Why did the writers of the Septuagint (LXX) choose the particular word for wrath and use the optative mood for that word (ὀργιζέσθωσαν) normally translated "angry/rage/wrath" in Psalm 99:1 - "The LORD has assumed kingship, let the peoples be angry." It doesn't at all make sense within the context of the Psalm.

  • Who takes ὀργιζέσθωσαν as optative? I'm seeing it taken as imperative or a participle. If the form has multiple possibilities, why would someone take the least likely?
    – Perry Webb
    Jul 24, 2021 at 13:55

3 Answers 3


This is one of those problems with people who think the LXX is the English translation of the Greek rather than the Greek itself. E.g. each time you translate, you are replacing one word with a semantic range of its own and picking a different semantic range that overlaps the range of the word.

When you translate again, you do the same thing. So something that is two translations removed (an english translation of a greek translation of Hebrew) is always going to be less accurate than something that is just a single translation removed (an English translation of Hebrew). This does not mean that an English translation from Hebrew is better than a Greek translation from Hebrew. It merely means that for English readers, a translation from Hebrew to Greek to English will be less faithful than a translation from Hebrew to English, just as to Greek readers, a translation from Hebrew to English to Greek will be less faithful than the LXX which is directly from Hebrew to Greek. So Greek readers who could read the Old Greek (which is different from modern Greek) would complain about the same types of things if someone made an Old Greek translation of the ESV, for example, and they would wonder what those ESV translators were thinking about getting the translation so wrong.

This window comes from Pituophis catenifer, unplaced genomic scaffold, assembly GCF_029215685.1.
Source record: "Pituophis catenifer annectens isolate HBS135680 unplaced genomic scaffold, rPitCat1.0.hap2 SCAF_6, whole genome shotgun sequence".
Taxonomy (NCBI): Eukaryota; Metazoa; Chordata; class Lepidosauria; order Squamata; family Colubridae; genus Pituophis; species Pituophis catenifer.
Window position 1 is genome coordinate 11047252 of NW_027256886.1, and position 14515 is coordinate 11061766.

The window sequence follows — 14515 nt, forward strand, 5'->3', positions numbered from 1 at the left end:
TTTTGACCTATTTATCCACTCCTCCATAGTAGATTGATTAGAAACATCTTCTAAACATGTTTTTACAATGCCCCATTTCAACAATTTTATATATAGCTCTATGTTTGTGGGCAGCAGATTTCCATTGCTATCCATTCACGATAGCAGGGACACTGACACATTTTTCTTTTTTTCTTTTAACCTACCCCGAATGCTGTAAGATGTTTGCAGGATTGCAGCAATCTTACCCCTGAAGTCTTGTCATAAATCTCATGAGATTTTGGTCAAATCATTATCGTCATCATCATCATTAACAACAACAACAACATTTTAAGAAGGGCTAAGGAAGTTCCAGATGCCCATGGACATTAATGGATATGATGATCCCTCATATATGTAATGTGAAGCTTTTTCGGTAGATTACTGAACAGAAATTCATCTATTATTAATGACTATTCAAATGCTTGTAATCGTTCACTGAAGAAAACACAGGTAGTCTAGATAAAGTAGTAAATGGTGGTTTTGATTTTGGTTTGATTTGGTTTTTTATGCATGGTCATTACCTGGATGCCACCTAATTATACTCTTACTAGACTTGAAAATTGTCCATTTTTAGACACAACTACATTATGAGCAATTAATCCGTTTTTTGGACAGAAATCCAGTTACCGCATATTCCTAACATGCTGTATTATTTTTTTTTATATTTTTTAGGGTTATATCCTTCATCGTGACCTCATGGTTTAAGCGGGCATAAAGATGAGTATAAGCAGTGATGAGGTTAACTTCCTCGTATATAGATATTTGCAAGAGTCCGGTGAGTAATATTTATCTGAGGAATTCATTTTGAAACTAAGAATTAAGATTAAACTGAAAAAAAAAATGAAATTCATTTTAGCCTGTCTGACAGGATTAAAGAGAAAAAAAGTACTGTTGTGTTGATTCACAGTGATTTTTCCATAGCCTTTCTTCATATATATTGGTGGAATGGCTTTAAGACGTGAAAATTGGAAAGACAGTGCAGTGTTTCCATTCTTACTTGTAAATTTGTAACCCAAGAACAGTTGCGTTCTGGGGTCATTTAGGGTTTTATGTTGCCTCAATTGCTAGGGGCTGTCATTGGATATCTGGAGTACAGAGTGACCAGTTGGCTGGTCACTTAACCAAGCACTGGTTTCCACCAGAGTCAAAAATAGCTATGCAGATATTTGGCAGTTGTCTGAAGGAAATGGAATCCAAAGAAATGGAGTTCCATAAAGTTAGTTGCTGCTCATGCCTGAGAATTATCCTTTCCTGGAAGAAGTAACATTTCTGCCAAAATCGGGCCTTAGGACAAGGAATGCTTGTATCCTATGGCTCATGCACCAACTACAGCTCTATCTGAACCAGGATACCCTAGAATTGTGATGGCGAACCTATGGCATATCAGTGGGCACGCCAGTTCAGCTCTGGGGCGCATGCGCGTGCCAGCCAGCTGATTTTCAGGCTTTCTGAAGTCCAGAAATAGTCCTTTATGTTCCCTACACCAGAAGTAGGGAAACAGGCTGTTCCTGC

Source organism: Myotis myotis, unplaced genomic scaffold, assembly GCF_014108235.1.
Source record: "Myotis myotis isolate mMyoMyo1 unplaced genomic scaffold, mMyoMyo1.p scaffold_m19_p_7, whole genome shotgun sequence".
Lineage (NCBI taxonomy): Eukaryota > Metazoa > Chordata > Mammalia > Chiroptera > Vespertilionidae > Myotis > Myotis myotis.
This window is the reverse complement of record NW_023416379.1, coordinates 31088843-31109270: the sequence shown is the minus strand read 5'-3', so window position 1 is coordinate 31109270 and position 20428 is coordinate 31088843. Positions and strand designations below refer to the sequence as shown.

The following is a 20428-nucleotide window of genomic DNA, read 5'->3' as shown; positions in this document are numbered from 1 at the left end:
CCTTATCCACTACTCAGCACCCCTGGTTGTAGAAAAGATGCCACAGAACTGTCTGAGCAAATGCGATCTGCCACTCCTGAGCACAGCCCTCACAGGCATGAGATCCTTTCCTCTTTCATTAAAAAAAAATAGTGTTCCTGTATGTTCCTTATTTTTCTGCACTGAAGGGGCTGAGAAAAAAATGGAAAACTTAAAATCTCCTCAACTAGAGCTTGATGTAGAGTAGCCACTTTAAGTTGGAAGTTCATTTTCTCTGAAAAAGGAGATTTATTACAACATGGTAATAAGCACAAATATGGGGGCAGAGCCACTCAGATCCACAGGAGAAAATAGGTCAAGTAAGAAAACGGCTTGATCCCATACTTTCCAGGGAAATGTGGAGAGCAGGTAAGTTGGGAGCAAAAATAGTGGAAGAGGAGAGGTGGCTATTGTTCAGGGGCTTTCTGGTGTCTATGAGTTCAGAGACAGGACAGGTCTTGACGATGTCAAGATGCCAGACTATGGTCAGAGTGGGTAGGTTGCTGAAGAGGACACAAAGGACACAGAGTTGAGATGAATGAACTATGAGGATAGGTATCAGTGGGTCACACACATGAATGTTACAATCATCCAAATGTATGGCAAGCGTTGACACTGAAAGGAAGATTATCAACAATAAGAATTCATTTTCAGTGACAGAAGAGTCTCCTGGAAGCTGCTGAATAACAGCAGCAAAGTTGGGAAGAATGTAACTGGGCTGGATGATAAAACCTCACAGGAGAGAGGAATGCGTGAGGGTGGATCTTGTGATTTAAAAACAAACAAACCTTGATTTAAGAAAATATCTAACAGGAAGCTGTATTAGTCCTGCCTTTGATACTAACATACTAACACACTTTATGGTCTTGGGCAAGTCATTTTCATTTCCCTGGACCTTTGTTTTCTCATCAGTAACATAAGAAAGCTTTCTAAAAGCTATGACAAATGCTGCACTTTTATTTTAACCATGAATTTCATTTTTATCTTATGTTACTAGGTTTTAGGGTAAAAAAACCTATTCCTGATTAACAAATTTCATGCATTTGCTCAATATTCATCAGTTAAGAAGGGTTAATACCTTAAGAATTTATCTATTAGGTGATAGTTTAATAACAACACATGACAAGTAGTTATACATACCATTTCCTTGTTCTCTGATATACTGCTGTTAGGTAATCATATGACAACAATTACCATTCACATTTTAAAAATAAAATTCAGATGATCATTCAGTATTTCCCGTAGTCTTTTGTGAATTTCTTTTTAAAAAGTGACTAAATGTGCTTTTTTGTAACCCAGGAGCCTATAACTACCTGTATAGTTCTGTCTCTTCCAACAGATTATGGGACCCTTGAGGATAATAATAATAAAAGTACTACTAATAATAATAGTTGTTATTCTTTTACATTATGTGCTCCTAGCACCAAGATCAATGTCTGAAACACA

Specifically in this case, the greek word orgizo has a semantic range including the following, as per the Lexham Analytical Lexicon of the Septuagint:

חרה 1—be or become hot, angry; get excited; kindle (26): Ge 31:36; Ex 22:24; 32:19, 22; Nu 22:22; 25:3; 32:10, 13; Dt 6:15; 7:4; 29:27; 31:17; Jdg 2:14, 20; 3:8; 6:39; 9:30; 10:7; 14:19; 4 Kgdms 13:3; Job 32:2, 3; Ps 17:8; 105:40; 123:3; Hab 3:8 קצף

1—be angry, be furious; rouse to anger, incense (10): Gen 40:2; 41:10; Nu 31:14; Ec 5:5; Is 57:16; 64:5, 9; Lam 5:22; Zech 1:2, 15

אַף 2—nose; face; anger; (dual) nostrils (7): Ex 22:24; 32:22; Nu 22:22; 25:3; Dt 6:15; Job 32:2,

3 רגז—tremble, quake with fear; get excited (6): Ge 45:24; Ex 15:14; 4 Kgdms 19:28; Ps 4:5; 98:1; Pr 29:9

4 אנף—be angry (said of God) with (6): 3 Kgdms 11:9; Ps 2:12; 59:3; 78:5; 84:6; Isa 12:1 כעס—be vexed; irritate; grieve, disturb; offend, provoke to anger (2): Esd B 14:1; Ps 111:10 עשׁן—be surrounded with smoke; exude smoke (2): Ps 73:1; 79:5

So orgizo is a valid translation choice for the underlying Hebrew, רגז which occurs in 98.1 (99.1 in English translations), but it contains more in its semantic range, and when translated into English the translators chose the English word "angry", which is not what English translators working directly from the Hebrew would choose. That is all that's going on here.

  • Thank you Robert—I'm going to have to become more familiar with the Lexham Analytical Lexicon of the Septuagint which, up until now, I haven't spent much time studying. Again, thanks so much for the explanation and especially pointing me to Lexham.
    – ed huff
    Jul 23, 2021 at 20:06
  • Yeah, it's a great resource. Logos has amazing language resources.
    – Robert
    Jul 23, 2021 at 22:09

PSALM 99:1 The Lord reigns; let the peoples tremble! [snip]